Ask Reading Kingdom: How can parents encourage reluctant readers to explore?

reluctant-reader

If your child is struggling with reading you may have received the common, well-intended advice “to be patient.” We do not think you should wait if your child has problems with reading – the single most important skill he or she needs in life.

Kathleen (Teacher) asks:

What are realistic ways to engage parents in encouraging reluctant readers to explore?

Dr. Marion Blank answers:

It’s important that the word “realistic” appears in the question. Many parents in today’s world face so many demands and they have little time to take on the task of demonstrating to their children the pleasures that can be found in the world of books. It’s vital that the effort not be “one more chore” but rather a pleasurable experience enjoyed by both parent and child.

While it may be counterintuitive, one of the best “realistic” approaches for reluctant readers is to take a somewhat indirect route where the focus is not on books but on films. That medium offers highly appealing, well-constructed and fascinating material that yield much of the same information and emotions that can be gained via reading. Many books, spanning a wide range of ages, have been turned into films—To Kill a Mockingbird, Call of the Wild, Charlotte’s Web, Hugo, Gorillas in the Mist, to name just a few. By sitting with a child and watching this material, parents can achieve much of what a motivated reader achieves in reading the same books. As the process takes hold, the parent can start showing the actual books and begin reading passages that mesh with and amplify what is seen in the film. The key is to create an enjoyable, interesting experience for both parent and child.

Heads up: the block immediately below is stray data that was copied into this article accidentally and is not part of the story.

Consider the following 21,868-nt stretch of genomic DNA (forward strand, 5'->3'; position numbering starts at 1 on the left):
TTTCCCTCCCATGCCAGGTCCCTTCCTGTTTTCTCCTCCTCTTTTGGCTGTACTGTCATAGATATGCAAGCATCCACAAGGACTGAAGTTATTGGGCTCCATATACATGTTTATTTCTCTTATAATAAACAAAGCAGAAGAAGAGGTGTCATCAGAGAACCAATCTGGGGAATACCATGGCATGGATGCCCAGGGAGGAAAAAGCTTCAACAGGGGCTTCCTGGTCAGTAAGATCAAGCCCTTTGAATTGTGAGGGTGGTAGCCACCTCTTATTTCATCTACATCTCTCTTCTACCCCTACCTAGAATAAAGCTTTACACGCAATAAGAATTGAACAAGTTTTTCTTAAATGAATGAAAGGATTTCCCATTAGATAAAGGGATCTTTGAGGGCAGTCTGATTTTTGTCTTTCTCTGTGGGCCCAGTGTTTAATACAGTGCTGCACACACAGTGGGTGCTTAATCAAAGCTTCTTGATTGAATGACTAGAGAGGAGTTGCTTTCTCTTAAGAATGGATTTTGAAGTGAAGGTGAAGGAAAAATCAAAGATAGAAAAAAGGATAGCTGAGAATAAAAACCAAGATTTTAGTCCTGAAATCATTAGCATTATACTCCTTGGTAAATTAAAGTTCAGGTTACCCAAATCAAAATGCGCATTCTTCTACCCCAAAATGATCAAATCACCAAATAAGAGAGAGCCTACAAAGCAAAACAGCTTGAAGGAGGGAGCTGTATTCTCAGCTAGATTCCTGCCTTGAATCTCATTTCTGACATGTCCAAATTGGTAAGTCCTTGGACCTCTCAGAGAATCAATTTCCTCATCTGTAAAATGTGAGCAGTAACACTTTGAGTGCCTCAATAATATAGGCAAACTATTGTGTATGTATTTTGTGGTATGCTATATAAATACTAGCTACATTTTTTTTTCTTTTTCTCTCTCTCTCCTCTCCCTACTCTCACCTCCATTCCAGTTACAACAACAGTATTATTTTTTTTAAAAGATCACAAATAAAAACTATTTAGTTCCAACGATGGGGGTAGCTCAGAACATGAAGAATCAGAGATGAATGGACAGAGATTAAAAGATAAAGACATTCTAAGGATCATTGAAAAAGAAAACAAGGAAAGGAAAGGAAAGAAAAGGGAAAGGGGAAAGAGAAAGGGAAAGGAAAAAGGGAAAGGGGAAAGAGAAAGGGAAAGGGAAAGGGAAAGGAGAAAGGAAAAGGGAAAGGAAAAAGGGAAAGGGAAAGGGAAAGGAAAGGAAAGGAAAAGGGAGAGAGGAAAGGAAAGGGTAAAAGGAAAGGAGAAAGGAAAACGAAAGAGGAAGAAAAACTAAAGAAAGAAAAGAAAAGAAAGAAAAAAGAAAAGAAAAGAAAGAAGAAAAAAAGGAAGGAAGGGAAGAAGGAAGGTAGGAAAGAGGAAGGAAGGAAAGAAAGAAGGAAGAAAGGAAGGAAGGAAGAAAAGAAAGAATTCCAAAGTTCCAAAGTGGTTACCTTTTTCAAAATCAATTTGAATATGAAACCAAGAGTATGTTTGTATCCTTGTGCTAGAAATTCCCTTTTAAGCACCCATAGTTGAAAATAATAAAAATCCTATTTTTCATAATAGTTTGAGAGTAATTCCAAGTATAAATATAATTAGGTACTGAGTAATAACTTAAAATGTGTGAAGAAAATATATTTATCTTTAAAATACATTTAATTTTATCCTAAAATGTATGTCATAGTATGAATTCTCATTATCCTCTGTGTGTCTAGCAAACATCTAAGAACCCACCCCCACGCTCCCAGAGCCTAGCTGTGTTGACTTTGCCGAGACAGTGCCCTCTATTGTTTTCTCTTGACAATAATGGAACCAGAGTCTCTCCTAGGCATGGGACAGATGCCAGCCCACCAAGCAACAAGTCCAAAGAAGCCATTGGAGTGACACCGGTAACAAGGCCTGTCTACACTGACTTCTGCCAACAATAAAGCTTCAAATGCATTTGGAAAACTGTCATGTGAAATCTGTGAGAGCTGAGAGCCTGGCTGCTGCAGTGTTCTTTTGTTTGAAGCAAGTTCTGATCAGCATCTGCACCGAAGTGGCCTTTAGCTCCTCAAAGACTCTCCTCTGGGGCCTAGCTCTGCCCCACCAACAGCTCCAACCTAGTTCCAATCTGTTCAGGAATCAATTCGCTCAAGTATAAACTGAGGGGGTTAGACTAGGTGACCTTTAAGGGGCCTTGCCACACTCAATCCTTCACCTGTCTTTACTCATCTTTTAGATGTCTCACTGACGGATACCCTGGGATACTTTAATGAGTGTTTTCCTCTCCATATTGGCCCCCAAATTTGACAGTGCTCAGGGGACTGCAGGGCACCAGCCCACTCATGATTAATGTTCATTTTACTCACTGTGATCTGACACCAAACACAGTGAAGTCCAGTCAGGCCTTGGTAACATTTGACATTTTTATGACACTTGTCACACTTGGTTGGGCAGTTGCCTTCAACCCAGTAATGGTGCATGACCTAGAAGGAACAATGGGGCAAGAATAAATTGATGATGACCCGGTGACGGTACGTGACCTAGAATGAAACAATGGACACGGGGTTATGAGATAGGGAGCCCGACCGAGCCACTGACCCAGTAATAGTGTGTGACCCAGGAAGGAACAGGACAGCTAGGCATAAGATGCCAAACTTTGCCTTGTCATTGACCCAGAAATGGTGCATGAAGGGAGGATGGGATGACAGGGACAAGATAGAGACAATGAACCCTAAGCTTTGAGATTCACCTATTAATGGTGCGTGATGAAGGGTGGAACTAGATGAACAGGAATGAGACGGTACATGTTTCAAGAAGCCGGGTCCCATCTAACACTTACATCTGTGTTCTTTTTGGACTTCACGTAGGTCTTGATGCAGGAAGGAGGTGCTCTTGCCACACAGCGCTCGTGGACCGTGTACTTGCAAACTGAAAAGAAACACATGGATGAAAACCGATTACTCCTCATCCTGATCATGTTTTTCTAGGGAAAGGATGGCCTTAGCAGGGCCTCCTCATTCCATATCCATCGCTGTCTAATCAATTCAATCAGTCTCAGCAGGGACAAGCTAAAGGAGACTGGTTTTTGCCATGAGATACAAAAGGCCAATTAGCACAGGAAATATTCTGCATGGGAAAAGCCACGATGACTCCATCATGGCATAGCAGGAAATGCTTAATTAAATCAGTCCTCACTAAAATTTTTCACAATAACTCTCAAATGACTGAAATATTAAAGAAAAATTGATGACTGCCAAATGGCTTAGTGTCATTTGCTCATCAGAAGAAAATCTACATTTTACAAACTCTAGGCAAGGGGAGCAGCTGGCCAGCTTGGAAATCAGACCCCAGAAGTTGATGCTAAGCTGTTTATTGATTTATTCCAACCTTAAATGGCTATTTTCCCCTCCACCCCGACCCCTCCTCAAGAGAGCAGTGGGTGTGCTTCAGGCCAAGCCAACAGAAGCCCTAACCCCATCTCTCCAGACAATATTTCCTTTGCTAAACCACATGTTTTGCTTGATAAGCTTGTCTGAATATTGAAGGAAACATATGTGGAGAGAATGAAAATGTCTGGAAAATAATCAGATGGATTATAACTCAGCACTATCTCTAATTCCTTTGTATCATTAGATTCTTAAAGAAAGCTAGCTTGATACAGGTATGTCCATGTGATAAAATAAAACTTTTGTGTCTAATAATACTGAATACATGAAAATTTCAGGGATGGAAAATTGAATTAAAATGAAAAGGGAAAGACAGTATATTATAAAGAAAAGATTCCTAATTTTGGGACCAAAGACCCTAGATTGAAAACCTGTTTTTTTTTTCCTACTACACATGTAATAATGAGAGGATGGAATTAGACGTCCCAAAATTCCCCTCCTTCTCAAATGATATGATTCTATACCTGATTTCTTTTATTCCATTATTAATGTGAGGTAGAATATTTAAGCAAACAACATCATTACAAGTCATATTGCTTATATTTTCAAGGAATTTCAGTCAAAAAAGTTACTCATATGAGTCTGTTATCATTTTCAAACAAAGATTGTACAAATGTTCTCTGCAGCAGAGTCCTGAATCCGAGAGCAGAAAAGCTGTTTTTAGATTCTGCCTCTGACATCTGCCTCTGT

In line with the question that was asked, the comments above are focused on “reluctant readers.” Typically these are children who are in the primary grades or beyond and have experienced difficulties in reading. The situation is very different if the focus is on interacting with younger children who have not yet experienced the pain of reading failure. For those children, bedtime reading is the best path. If done regularly with a wide range of material, the outcome is usually a deep love of books. Unfortunately, under the pressure of school achievement – even in nursery school age — many parents have told me that they have abandoned traditional bedtime “fun” reading in favor of drill type tasks such as reviewing sounds and letter naming. They have been told that this is necessary to help their child cope with the demands encountered in the school day. This means that the child is experiencing, both at home and at school, the least pleasant aspects of reading. That is a sure-fire formula for creating “reluctant readers.”

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